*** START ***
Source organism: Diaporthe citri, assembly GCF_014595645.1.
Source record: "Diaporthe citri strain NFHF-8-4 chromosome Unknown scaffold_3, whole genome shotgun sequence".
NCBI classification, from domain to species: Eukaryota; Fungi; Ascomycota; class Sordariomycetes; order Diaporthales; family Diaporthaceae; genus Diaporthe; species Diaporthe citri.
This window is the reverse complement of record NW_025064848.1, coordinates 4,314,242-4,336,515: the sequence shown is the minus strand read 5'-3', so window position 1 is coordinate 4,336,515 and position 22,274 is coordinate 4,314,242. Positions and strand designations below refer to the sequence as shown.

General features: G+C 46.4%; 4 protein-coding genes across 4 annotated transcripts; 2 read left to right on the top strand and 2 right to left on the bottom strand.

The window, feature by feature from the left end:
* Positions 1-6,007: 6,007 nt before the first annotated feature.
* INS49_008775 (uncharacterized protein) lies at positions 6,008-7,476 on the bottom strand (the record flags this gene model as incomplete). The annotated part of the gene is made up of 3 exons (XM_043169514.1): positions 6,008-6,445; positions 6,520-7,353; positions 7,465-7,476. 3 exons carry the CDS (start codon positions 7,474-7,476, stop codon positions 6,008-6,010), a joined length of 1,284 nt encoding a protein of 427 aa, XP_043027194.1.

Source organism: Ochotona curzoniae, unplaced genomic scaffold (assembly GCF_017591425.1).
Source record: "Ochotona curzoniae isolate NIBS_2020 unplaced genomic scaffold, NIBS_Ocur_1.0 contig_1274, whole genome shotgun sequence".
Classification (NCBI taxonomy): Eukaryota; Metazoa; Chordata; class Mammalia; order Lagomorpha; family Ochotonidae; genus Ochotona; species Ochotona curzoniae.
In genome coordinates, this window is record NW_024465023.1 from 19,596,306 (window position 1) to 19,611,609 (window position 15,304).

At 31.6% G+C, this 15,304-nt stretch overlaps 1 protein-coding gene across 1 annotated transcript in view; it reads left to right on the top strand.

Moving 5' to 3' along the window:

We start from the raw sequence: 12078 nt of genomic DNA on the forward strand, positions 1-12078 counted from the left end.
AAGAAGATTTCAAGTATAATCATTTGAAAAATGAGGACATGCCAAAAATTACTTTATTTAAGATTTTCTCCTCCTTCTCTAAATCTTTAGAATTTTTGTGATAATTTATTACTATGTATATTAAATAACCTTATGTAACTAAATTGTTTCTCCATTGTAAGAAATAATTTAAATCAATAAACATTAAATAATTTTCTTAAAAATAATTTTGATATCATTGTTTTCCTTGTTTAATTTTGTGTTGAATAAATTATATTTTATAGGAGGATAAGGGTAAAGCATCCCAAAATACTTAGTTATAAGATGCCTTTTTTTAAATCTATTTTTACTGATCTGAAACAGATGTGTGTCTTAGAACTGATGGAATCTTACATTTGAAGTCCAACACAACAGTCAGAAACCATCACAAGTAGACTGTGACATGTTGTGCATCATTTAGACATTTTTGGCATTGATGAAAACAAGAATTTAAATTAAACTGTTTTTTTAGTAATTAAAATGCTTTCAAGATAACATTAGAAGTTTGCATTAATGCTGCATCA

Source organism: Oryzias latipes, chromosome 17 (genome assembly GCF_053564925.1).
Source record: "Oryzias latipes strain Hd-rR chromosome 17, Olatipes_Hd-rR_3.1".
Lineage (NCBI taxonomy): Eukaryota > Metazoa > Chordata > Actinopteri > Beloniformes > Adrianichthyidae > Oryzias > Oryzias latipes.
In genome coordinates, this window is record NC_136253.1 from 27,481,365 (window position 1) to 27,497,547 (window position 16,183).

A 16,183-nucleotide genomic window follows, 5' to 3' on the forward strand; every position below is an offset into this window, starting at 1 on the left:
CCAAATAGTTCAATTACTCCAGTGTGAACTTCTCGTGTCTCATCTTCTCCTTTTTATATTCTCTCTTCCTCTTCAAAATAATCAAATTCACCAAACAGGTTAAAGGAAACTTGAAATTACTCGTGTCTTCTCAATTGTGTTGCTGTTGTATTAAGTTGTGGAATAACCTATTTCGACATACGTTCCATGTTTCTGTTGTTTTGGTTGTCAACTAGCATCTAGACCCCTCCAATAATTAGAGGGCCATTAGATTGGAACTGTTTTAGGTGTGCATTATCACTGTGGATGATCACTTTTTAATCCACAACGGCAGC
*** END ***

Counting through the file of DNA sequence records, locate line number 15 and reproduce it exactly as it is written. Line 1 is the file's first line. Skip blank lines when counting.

We start from the raw sequence: 12078 nt of genomic DNA on the forward strand, positions 1-12078 counted from the left end.